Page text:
Hillsboro Lake TWA 2015

Title

Hillsboro Lake TWA WQM Plan 2017
Seymour Creek and Upper Baraboo River (LW24)
HUC: 070700040105 and 070700040104, Monitored in 2015
Jean Unmuth, Southern District Biologist

Hillsboro Lake TWA Draft WQM Plan 2017

Purpose

The purpose of this study was to monitor the effectiveness of implementing agricultural best management practices (BMP) in the Hillsboro Lake watershed since the installation of practices between 1995 and 2005. Wisconsin Department of Natural Resources (DNR) conducted a Clean Water Act Section 319 project to evaluate monitoring in the Hillsboro Lake watershed in eastern Vernon County, Wisconsin. The thirty-five square mile Hillsboro Lake watershed was designated a priority watershed under the Wisconsin Nonpoint Source Pollution Abatement Program in 1993. A Hillsboro Priority Watershed Surface Water Resource Appraisal was completed in December of 1994 as part of this project. The watershed appraisal included monitoring during 1993-1994 for fish and habitat surveys at 11 sites, temperature monitoring at two sites, and macroinvertebrate sampling at six sites. The data, used in conjunction with observations about watershed health, are also used to guide planning for improvements where needed. Results from the 1993-1994 monitoring indicated that the West Branch of Baraboo River water quality was very good to excellent with minimal organic loading, while water quality in South Branch Creek was poor in the lower stream reaches but good in the upper stream reach, with some organic loading. The DNR worked with watershed and county staff to determine the location, number and type of BMP?s to be installed in the watershed. The BMP locations helped DNR staff prioritize where follow-up monitoring would be conducted during 2015.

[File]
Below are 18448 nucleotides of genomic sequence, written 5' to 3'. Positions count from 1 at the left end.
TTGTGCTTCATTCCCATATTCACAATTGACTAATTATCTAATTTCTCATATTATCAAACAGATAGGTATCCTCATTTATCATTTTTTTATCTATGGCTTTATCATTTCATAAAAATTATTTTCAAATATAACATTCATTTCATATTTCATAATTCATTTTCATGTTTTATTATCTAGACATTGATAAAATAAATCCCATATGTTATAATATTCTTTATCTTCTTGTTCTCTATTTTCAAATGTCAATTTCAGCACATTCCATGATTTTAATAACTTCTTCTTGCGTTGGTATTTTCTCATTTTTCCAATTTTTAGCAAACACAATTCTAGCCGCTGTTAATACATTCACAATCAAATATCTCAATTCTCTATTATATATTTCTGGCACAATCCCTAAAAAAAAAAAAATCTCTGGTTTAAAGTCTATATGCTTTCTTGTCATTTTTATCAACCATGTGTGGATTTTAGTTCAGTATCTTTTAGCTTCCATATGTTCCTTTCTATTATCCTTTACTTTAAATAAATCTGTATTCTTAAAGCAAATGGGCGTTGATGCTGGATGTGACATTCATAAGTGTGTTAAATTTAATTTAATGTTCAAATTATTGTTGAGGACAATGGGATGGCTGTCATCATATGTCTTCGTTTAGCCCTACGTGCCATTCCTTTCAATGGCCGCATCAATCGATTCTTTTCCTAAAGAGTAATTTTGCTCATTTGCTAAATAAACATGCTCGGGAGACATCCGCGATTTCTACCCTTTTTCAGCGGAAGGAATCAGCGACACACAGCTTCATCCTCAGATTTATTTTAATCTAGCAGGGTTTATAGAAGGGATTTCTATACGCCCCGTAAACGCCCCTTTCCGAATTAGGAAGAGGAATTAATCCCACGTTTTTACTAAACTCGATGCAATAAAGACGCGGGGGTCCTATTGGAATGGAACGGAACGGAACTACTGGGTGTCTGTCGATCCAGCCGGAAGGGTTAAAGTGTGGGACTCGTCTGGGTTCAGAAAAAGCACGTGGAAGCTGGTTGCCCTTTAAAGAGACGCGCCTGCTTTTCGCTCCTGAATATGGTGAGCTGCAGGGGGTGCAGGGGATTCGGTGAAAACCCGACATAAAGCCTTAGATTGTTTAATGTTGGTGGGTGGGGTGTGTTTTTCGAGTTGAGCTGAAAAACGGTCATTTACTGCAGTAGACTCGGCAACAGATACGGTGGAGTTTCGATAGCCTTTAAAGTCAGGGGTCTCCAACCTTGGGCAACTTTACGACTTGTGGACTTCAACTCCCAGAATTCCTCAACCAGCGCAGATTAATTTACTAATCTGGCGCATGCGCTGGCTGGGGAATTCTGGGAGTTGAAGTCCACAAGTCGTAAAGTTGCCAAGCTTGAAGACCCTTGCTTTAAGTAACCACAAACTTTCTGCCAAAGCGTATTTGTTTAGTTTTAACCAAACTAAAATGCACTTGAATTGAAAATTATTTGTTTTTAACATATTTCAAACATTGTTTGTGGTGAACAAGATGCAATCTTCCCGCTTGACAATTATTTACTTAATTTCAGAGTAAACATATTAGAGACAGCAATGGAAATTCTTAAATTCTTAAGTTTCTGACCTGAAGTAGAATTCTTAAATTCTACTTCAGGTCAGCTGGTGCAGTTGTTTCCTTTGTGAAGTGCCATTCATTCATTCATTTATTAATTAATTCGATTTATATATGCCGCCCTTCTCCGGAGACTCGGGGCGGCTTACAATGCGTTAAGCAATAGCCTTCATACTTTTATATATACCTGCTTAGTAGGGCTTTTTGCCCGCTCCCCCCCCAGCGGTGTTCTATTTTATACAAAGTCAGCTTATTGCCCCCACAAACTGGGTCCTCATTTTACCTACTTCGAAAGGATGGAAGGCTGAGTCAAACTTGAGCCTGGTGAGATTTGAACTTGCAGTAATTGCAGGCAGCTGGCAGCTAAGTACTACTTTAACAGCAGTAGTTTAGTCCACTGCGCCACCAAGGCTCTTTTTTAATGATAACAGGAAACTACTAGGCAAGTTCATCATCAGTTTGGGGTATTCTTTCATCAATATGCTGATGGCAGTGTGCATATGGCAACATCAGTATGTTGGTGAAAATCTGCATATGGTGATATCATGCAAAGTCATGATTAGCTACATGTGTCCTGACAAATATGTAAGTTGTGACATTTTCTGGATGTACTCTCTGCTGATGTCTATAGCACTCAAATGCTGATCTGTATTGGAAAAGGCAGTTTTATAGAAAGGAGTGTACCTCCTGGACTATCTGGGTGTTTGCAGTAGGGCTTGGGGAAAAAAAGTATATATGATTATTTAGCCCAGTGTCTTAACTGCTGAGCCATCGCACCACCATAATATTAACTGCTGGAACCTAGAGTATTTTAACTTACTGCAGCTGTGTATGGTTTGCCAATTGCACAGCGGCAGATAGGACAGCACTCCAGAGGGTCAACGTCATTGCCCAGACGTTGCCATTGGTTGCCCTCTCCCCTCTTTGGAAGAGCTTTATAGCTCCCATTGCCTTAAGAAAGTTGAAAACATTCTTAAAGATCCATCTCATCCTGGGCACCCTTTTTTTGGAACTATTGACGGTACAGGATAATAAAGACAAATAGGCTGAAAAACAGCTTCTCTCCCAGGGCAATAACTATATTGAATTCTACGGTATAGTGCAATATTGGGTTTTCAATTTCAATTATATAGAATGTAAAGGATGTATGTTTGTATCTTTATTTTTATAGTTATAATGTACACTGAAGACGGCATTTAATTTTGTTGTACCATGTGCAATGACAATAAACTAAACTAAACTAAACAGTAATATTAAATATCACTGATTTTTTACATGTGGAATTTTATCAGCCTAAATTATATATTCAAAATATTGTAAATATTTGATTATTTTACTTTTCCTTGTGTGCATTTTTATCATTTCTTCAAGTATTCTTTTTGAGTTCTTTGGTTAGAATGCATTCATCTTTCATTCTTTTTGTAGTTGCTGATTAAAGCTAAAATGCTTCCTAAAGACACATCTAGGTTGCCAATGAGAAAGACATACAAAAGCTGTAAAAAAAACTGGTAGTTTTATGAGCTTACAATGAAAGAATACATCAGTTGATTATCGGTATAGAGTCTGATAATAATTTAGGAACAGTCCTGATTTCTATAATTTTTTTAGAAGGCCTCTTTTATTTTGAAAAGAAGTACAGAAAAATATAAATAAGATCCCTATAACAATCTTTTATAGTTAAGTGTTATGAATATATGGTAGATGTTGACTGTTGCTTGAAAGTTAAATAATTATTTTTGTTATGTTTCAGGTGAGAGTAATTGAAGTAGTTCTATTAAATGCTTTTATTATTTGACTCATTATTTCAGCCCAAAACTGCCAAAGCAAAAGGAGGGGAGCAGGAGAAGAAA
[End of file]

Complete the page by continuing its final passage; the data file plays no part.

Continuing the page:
The 2015 study provides data to identify the contemporary status of two HUC 12s which comprises the Hillsboro Lake watershed. DNR collected fish, habitat, macroinvertebrate, and water chemistry data for streams in the watershed. The data helps determine whether these streams are achieving their attainable uses and supports listing waters not meeting designated and attainable use, and assess the overall health of the watersheds as required by Section 305(b) of the Clean Water Act. Follow-up monitoring targeted areas containing the greatest number and largest scale of BMP?s installed. Individual streams or reaches of streams were also targeted with specific goal oriented follow-up monitoring.

Priorities

Watershed Goals
The overall goal of this plan is to improve and protect water quality in the Lower Wisconsin Basin. This Targeted Watershed Assessment monitoring project provided substantial data to analyze current conditions and to make recommendations for future management actions in the area. This plan is designed to present monitoring study results, identify issues or concerns in the area found during the project and to make recommendations to improve or protect water quality consistent with Clean Water Act guidelines and state water quality standards.

Management Priorities